I looked out the window at the black clouds ahead of us. I opened the back window and smelled the rain. You could smell the rain in the desert even before a drop fell. I closed my eyes. I held my hand out and felt the first drop. It was like a kiss. The sky was kissing me. It was a nice thought. It was something Dante would have thought. I felt another drop and then another. A kiss. A kiss. And then another kiss.
The whiff of ocean on the southern breeze and the smell of burning asphalt brought back memories of summers past. It had seemed as though those sweet dreams of summer would last forever: the warmth of a girl’s skin, an old rock ‘n’ roll song, freshly washed button-down shirt, the odor of cigarette smoke in a pool changing room, a fleeting premonition. Then one summer (when had it been?) the dreams had vanished, never to return.
― Haruki Murakami, Hear the Wind Sing
Everything about the house was rich, and dense, and rooted. It was everything I wasn’t. Even the air, with its distinct smell of oak wood and sage, spoke to its identity and its history. I couldn’t help but feel small here. Overwhelmed. Incompatible.
I found one remaining box of comics which I had saved. When I opened it up and that smell came pouring out, that old paper smell, I was struck by a rush of memories, a sense of my childhood self that seemed to be contained in there.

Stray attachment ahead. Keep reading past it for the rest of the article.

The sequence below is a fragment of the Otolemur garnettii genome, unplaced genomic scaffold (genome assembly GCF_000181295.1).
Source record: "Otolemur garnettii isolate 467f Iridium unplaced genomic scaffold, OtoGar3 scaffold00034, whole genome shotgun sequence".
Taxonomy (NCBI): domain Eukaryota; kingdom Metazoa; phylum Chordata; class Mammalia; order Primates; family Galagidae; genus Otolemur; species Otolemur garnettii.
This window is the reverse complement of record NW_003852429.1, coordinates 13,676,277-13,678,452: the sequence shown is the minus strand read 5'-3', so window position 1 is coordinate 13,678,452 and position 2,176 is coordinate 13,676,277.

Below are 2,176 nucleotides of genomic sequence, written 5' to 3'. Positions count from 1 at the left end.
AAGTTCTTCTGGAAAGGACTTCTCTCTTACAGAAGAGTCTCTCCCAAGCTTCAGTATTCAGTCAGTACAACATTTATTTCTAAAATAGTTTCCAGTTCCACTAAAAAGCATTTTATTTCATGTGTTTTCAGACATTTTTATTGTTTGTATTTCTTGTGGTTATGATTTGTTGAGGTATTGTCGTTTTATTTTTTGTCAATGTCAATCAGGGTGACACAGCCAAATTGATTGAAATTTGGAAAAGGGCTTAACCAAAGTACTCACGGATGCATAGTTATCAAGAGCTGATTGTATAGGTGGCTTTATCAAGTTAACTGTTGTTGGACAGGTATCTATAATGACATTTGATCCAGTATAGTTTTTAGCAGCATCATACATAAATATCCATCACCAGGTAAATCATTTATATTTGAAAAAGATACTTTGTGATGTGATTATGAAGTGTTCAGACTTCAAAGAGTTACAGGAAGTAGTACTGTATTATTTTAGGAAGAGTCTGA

Squeeze your eyes closed, as tight as you can, and think of all your favorite autumns, crisp and perfect, all bound up together like a stack of cards. That is what it is like, the awful, wonderful brightness of Fairy colors. Try to smell the hard, pale wood sending up sharp, green smoke into the afternoon. To feel the mellow, golden sun on your skin, more gentle and cozier and more golden than even the light of your favorite reading nook at the close of the day.
At no other time (than autumn) does the earth let itself be inhaled in one smell, the ripe earth; in a smell that is in no way inferior to the smell of the sea, bitter where it borders on taste, and more honeysweet where you feel it touching the first sounds. Containing depth within itself, darkness, something of the grave almost.
The author O. Henry taught me about the value of the unexpected. He once wrote about the noise of flowers and the smell of birds – the birds were chickens and the flowers dried sunflowers rattling against a wall.